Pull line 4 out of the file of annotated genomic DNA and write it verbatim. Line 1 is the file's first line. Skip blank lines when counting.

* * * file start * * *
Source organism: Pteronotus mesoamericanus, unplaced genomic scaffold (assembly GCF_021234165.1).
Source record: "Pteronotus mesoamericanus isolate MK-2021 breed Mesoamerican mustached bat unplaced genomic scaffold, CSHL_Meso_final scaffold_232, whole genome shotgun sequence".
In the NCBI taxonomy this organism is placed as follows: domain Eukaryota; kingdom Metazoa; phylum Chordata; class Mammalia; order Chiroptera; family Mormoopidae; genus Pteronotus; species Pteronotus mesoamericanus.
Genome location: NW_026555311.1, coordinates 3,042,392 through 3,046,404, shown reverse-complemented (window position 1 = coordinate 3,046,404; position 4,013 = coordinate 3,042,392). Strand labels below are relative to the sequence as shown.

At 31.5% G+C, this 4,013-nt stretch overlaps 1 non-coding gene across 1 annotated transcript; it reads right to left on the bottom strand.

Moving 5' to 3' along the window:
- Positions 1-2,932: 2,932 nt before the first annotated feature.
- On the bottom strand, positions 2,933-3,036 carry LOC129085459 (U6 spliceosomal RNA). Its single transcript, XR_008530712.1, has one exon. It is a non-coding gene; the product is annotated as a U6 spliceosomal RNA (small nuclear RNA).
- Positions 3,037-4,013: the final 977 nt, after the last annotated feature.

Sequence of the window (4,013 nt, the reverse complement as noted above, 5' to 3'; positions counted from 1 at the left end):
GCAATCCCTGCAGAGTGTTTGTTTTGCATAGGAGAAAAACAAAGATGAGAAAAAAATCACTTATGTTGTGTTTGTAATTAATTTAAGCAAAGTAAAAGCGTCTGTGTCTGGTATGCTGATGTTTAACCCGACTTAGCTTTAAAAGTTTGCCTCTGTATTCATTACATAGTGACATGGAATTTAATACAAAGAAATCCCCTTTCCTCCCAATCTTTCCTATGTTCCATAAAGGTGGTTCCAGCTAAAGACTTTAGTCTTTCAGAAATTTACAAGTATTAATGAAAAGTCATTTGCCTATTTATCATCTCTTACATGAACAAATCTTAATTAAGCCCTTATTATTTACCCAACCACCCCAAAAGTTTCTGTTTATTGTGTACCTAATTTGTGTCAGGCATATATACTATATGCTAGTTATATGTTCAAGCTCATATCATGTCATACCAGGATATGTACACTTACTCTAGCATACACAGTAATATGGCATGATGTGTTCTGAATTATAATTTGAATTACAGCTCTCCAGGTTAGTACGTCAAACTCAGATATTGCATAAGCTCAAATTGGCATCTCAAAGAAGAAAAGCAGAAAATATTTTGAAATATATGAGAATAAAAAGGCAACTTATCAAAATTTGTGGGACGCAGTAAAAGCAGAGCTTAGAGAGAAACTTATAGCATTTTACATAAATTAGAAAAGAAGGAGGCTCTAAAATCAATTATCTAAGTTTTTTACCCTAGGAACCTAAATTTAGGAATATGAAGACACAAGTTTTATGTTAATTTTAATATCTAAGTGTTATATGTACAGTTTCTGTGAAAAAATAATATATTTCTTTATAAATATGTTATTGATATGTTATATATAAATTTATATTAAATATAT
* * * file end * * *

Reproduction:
Genome location: NW_026555311.1, coordinates 3,042,392 through 3,046,404, shown reverse-complemented (window position 1 = coordinate 3,046,404; position 4,013 = coordinate 3,042,392). Strand labels below are relative to the sequence as shown.